Chatman called the Big East poll, voted on by the league coaches, “a little bit disrespectful.” At the same time, it provides incentive.
“We’ll definitely remember it,” he said. He smiled, then added, “Every day at practice.”
Overall, Creighton returns players who started 49 games last season. Chatman started 35 and Dingman seven when Gibbs was injured. The 6-11 Artino started the first seven before the Bluejays decided to go with a smaller lineup that featured the 6-7 Wragge at the center spot.
The 49 returning starts are the second fewest since the 1985-86 season. The 2007-08 Bluejays returned players who started 44 games the previous season. Creighton managed to win 22 games in 2007-08 and finished its season in the National Invitation Tournament.
What remains to be seen this season is how Creighton adapts its style of play with the departure of Doug McDermott, the consensus national player of the year who finished fifth in Division I history in career scoring with 3,150 points.
“We had become so accustomed to Doug getting 20 points a game over the course of three years,” Greg McDermott said. “I’m not sure we have a guy that can give us 20 points a game night in and night out.
“We have several guys that can score 20 in a particular game, but now it’s about trying to develop some consistency throughout our lineup. Last year we pretty much knew who we were going to have on the floor in every situation, but now we have to sort through those situations.”
Chatman, the team’s top returning scorer at 8.1 points per game, is ready to take on a greater scoring load. Brooks showed high-risk, high-reward tendencies last season but could develop into a more consistent scoring threat.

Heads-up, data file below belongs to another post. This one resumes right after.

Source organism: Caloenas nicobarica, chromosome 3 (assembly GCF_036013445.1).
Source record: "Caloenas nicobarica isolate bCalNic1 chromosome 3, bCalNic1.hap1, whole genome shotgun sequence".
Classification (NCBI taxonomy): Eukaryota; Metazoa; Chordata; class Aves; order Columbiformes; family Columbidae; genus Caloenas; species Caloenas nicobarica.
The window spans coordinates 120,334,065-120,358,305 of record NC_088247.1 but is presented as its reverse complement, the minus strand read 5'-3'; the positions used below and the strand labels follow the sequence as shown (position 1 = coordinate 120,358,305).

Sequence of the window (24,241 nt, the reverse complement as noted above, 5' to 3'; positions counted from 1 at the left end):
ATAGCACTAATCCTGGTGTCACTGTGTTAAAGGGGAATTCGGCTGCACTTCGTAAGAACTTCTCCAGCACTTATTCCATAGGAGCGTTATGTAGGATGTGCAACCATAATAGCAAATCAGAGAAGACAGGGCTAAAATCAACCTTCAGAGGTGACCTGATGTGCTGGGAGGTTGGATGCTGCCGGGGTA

Milliken showed solid offensive skills while running with the scout team last season, while Zierden can be a deadly shooter from beyond the arc.
“I think we could have more of a guard-oriented system,” Chatman said. “I think we’re going to try to use more ball screens than we have in the past and get up and down in transition.
“Defensively, I think we’re going to be better than we have been. We’ll be able to pressure a little more and get up into the passing lanes. Not knocking Doug or Wragge, but they weren’t pressuring anyone. I think we’re going to get into people’s shorts a little more than we have been.”
There had been speculation that with Artino, Groselle and the 6-9 Hanson that Creighton might become more inside-oriented in its attack. But with the offseason development of the 6-10 Hegner — a big man with more of a perimeter-suited game — it appears the Bluejays won’t shy away from letting 3-point shots fly.
“We have to make shots from the perimeter,” Greg McDermott said. “That’s who we are.”
The Bluejays also are a prideful group, used to winning and playing for high stakes. The players insist things are not going to change.
“No one wants to be the team that falls back, that takes a step back,” Artino said. “We might not have the same individual talent that we had, but we’re still a cohesive group that can beat a lot of teams that have more talent.
“We’ve always been about team first here, and that’s not going to change.”